CONNOLLY: I'm not going to speculate on 2020, Poppy. As I said, I'm focused on 2018. We'll get to the 2020 election after this November.

BERMAN: All right. Congressman Gerry Connolly, thanks so much for being with us. Appreciate it.

CONNOLLY: My pleasure.

BERMAN: And Happy New Year to you.

CONNOLLY: Thank you.

BERMAN: All right. A key diplomatic development just hours away. North and South Korea meeting face-to-face.


[10:41:07] HARLOW: So this morning North and South Korean officials are preparing for a very big face-to-face meeting set for tomorrow. BERMAN: Yes, columns in the "New York Times" reporting what officials

are calling one of the worst failures in the history of U.S. intelligence, senior U.S. intelligence officials say they misjudged how quickly North Korea could develop their nuclear weapons program.

Joining us now live from Seoul, Ivan Watson.

Really just hours away, Ivan, from a significant meeting.


BERMAN: What to expect?

IVAN WATSON, CNN SENIOR INTERNATIONAL CORRESPONDENT: Yes. It's the first of its kind in about two years between North and South Korea, both countries sending five-person delegations at the cabinet secretary level to sit down and talk and it's been pushed through basically to try to get North Korean athletes to be able to participate in the upcoming Winter Olympics which are going to be hosted here in South Korea in a month's time.

But how quickly things change in just a short period of time, it was just in late November that North Korea was firing one of these missiles that's banned according to United Nations Security Council resolutions, and now suddenly you have a possible thaw or at least a diplomatic opening between these two neighbors, these two long-time rivals.

South Korea says it also wants to lay the groundwork for possibly setting up reunification meetings between relatives on both sides of the Demilitarized Zone who have been living apart now for more than 60 years since the Korean War, also trying to ratchet down military tensions which everybody agrees probably the Korean Peninsula could use, especially since you have President Trump just a couple of days ago tweeting about how his nuclear button is bigger than Kim Jong-un's button.

The U.S. ambassador to the United Nations, she responded to questions about that tweet in a recent interview. Take a listen.


NIKKI HALEY, U.S. AMBASSADOR TO THE U.N.: I know it's something that makes people nervous but if we didn't do it we would be in a more dangerous --

GEORGE STEPHANOPOULOS, ABC NEWS' "THIS WEEK": So you think that tweet was a good idea?

HALEY: I think that he always has to keep Kim on his toes.


WATSON: Well, it's worth noting that the U.S. government has agreed to postpone joint military exercises with South Korea until after the Olympic Games. This after the talks between both sides began. So there is a sign at least for the time being of a slight de-escalation here on the Korean Peninsula -- Poppy and John.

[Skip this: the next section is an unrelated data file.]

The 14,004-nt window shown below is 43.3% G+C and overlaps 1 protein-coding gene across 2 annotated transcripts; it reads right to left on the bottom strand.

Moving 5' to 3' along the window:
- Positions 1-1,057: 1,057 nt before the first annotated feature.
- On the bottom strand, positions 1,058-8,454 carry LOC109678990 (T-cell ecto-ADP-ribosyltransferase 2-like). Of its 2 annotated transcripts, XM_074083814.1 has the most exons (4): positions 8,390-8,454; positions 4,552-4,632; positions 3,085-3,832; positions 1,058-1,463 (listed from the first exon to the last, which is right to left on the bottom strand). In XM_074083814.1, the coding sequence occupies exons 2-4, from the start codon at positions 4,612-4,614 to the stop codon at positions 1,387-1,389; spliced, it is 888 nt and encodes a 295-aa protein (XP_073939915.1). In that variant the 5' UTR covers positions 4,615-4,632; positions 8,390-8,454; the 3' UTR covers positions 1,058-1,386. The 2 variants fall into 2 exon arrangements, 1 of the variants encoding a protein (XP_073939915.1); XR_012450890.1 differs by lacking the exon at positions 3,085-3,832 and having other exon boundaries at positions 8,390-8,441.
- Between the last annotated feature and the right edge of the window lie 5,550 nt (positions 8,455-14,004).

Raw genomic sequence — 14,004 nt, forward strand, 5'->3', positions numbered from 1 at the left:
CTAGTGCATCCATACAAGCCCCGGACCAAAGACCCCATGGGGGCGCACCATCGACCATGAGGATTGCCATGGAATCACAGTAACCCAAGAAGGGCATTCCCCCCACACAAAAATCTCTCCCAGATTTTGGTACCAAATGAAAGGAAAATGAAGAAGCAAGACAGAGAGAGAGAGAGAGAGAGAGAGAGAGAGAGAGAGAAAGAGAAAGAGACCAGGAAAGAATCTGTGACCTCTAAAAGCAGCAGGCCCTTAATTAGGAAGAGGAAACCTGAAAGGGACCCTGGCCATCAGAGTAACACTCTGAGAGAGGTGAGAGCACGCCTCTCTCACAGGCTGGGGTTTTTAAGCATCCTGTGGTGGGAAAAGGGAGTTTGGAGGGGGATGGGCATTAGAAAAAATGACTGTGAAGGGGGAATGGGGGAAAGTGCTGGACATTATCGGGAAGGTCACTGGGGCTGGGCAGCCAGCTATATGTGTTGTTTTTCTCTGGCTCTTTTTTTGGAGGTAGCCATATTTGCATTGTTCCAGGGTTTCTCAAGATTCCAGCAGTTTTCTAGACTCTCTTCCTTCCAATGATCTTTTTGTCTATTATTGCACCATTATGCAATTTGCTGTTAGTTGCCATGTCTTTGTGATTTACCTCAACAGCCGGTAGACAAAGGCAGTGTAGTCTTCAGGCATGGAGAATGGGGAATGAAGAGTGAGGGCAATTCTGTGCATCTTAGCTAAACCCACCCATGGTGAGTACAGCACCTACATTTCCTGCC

BERMAN: All right. Ivan for us -- Ivan Watson for us in Seoul, thank you so much, Ivan.

HARLOW: Thank you.

BERMAN: Joining us now, John Park, director of the Korea Working Group at the John F. Kennedy School of Government at Harvard University.

Thank you so much for being with us, Professor. Look, what do you think we can expect from this meeting tomorrow? You say it's important to manage expectations here?

JOHN PARK, DIRECTOR, KOREA WORKING GROUP, HARVARD KENNEDY SCHOOL: Absolutely, John. This is a positive development in the sense that we are seeing some diplomatic movement here but if you look at the big picture, North Korea has been making pretty far advancements with their nuclear programs. 2017 was a period where we're all on our toes. We're very concerned about these developments and in the New Year's speech that Kim Jong-un read a few days ago he mentioned that the next step for North Korea when it comes to the nuclear program is mass production of nuclear weapons and ballistic missiles.

So against that backdrop it is very important to have this type of diplomatic pause, but it's important to again manage those expectations and view it as a pause, hopefully it can lead to a freeze and something more substantial. But those would be the results of a process and the meeting will have some indications if this is the beginning of a process. But right now we're treating it as a one-off meeting for the time being.

HARLOW: Do you believe the president deserves credit for these talks happening? That's what he said over the weekend. If I weren't involved they wouldn't be talking right now. Is he right?

PARK: Well, the signs that we've seen actually a lot of diplomatic efforts in the region, the Chinese have been making a lot of these types of concerted efforts with something called the freeze-for-freeze proposal. The Chinese as well as the Russians have been advocating this idea that North Korea would freeze its nuclear weapons development activities in return for the United States and South Korea freezing their military exercise.

[10:45:08] We're seeing some of those pieces take place and from the Chinese side there is an effort there to frame what's happening now as the beginning part of their process of the freeze-for-freeze. But right now, as we see this diplomatic opening, I think we're going to see a lot of different parties saying that they're the catalyst for it and that's fine. But again the eyes are on this idea of can we turn this into a process.

BERMAN: I don't think the Trump administration would ever want to admit the freeze-for-freeze. It's not something they'd certainly embraced.


BERMAN: At least proactively. Look, there was this reporting in "The New York Times" over the weekend. David Sanger, a terrific article about U.S. intelligence about the North Korean missile program, nuclear program, over the last several decades and said they made two key assumptions about North Korea that were wrong. Number one, they assumed that North Korea would need about as much time to develop their nuclear weapons as other nations had and they misjudged Kim Jong-un, frankly, just flat-out. They misjudged his ambition and his competence at really leading that program forward. What's your take on that?